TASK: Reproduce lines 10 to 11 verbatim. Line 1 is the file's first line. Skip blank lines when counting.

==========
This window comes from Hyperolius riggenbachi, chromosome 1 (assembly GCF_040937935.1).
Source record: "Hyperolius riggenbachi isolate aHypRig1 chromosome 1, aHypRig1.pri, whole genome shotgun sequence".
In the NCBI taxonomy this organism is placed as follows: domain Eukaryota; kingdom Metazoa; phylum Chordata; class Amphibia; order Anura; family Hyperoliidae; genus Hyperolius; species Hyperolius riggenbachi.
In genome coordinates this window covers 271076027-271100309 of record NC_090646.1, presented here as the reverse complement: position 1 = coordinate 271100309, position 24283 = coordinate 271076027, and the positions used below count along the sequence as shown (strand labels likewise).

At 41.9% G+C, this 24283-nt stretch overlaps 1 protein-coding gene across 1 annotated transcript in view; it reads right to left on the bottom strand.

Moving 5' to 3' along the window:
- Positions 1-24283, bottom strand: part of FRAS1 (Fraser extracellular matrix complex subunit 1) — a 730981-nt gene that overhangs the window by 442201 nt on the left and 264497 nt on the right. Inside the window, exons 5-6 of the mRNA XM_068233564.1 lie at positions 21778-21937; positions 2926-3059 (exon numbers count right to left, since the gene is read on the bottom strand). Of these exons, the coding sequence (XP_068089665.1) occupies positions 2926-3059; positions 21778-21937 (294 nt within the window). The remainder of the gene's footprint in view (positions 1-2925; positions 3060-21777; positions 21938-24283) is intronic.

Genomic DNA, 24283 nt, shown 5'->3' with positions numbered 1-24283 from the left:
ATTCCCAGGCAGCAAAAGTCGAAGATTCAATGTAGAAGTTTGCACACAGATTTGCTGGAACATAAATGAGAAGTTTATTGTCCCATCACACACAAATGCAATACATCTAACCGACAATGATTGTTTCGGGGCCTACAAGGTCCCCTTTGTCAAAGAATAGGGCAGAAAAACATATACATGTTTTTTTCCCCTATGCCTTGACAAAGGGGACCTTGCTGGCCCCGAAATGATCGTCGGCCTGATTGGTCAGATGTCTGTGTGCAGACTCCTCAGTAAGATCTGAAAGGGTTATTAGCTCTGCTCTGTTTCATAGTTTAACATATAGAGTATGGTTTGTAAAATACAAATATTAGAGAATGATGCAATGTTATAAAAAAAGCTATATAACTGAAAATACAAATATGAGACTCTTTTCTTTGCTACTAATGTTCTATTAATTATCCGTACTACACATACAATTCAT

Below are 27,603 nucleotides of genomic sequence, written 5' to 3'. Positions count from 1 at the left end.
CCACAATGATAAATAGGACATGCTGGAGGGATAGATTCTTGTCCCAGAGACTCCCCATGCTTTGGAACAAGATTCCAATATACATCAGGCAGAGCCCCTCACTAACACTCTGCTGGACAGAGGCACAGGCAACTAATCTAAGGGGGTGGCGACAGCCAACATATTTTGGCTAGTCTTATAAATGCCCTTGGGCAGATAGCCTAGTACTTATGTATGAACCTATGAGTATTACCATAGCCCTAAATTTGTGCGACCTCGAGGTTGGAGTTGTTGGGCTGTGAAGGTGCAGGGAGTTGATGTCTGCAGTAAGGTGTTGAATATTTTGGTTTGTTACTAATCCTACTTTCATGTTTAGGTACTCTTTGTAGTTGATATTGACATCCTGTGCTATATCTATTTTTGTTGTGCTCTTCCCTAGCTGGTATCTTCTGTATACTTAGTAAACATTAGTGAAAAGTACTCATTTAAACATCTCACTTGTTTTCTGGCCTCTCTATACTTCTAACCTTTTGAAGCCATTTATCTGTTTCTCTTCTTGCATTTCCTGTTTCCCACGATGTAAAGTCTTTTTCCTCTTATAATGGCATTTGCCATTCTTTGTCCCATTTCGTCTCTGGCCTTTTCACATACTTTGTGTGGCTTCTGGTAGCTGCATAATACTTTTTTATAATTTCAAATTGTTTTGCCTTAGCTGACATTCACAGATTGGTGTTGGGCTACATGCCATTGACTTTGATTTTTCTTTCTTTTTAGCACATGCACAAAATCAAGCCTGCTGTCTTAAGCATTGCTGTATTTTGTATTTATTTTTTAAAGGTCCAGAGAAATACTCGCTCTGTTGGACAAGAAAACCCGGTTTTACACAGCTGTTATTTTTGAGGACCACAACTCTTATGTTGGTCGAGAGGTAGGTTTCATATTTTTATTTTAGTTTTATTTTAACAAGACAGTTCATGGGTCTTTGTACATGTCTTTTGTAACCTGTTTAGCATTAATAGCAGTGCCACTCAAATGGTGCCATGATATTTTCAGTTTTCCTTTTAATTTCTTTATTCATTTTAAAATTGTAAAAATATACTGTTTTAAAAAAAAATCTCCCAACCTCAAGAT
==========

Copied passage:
Below are 27,603 nucleotides of genomic sequence, written 5' to 3'. Positions count from 1 at the left end.
CCACAATGATAAATAGGACATGCTGGAGGGATAGATTCTTGTCCCAGAGACTCCCCATGCTTTGGAACAAGATTCCAATATACATCAGGCAGAGCCCCTCACTAACACTCTGCTGGACAGAGGCACAGGCAACTAATCTAAGGGGGTGGCGACAGCCAACATATTTTGGCTAGTCTTATAAATGCCCTTGGGCAGATAGCCTAGTACTTATGTATGAACCTATGAGTATTACCATAGCCCTAAATTTGTGCGACCTCGAGGTTGGAGTTGTTGGGCTGTGAAGGTGCAGGGAGTTGATGTCTGCAGTAAGGTGTTGAATATTTTGGTTTGTTACTAATCCTACTTTCATGTTTAGGTACTCTTTGTAGTTGATATTGACATCCTGTGCTATATCTATTTTTGTTGTGCTCTTCCCTAGCTGGTATCTTCTGTATACTTAGTAAACATTAGTGAAAAGTACTCATTTAAACATCTCACTTGTTTTCTGGCCTCTCTATACTTCTAACCTTTTGAAGCCATTTATCTGTTTCTCTTCTTGCATTTCCTGTTTCCCACGATGTAAAGTCTTTTTCCTCTTATAATGGCATTTGCCATTCTTTGTCCCATTTCGTCTCTGGCCTTTTCACATACTTTGTGTGGCTTCTGGTAGCTGCATAATACTTTTTTATAATTTCAAATTGTTTTGCCTTAGCTGACATTCACAGATTGGTGTTGGGCTACATGCCATTGACTTTGATTTTTCTTTCTTTTTAGCACATGCACAAAATCAAGCCTGCTGTCTTAAGCATTGCTGTATTTTGTATTTATTTTTTAAAGGTCCAGAGAAATACTCGCTCTGTTGGACAAGAAAACCCGGTTTTACACAGCTGTTATTTTTGAGGACCACAACTCTTATGTTGGTCGAGAGGTAGGTTTCATATTTTTATTTTAGTTTTATTTTAACAAGACAGTTCATGGGTCTTTGTACATGTCTTTTGTAACCTGTTTAGCATTAATAGCAGTGCCACTCAAATGGTGCCATGATATTTTCAGTTTTCCTTTTAATTTCTTTATTCATTTTAAAATTGTAAAAATATACTGTTTTAAAAAAAAATCTCCCAACCTCAAGAT